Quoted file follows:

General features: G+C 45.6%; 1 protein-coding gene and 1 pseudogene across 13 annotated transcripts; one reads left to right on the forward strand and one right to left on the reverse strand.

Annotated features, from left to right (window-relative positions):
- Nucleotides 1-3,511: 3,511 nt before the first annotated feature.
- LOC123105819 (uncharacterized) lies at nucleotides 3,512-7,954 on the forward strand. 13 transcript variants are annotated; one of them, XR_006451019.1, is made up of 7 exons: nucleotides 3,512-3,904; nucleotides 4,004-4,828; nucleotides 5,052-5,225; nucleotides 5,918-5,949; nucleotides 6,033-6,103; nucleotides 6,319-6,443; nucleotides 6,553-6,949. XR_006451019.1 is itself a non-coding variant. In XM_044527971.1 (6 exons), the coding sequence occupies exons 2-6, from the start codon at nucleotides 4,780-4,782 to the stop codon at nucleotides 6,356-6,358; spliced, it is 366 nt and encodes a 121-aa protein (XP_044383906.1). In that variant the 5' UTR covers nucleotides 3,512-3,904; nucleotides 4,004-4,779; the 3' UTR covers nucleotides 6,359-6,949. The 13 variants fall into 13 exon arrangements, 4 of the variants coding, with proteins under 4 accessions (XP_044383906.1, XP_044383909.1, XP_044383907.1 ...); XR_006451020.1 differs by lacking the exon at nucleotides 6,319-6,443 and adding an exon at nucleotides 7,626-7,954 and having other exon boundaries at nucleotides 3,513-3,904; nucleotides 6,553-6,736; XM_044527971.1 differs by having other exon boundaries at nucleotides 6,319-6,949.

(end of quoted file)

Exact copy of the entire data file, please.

General features: G+C 45.6%; 1 protein-coding gene and 1 pseudogene across 13 annotated transcripts; one reads left to right on the forward strand and one right to left on the reverse strand.

Annotated features, from left to right (window-relative positions):
- Nucleotides 1-3,511: 3,511 nt before the first annotated feature.
- LOC123105819 (uncharacterized) lies at nucleotides 3,512-7,954 on the forward strand. 13 transcript variants are annotated; one of them, XR_006451019.1, is made up of 7 exons: nucleotides 3,512-3,904; nucleotides 4,004-4,828; nucleotides 5,052-5,225; nucleotides 5,918-5,949; nucleotides 6,033-6,103; nucleotides 6,319-6,443; nucleotides 6,553-6,949. XR_006451019.1 is itself a non-coding variant. In XM_044527971.1 (6 exons), the coding sequence occupies exons 2-6, from the start codon at nucleotides 4,780-4,782 to the stop codon at nucleotides 6,356-6,358; spliced, it is 366 nt and encodes a 121-aa protein (XP_044383906.1). In that variant the 5' UTR covers nucleotides 3,512-3,904; nucleotides 4,004-4,779; the 3' UTR covers nucleotides 6,359-6,949. The 13 variants fall into 13 exon arrangements, 4 of the variants coding, with proteins under 4 accessions (XP_044383906.1, XP_044383909.1, XP_044383907.1 ...); XR_006451020.1 differs by lacking the exon at nucleotides 6,319-6,443 and adding an exon at nucleotides 7,626-7,954 and having other exon boundaries at nucleotides 3,513-3,904; nucleotides 6,553-6,736; XM_044527971.1 differs by having other exon boundaries at nucleotides 6,319-6,949.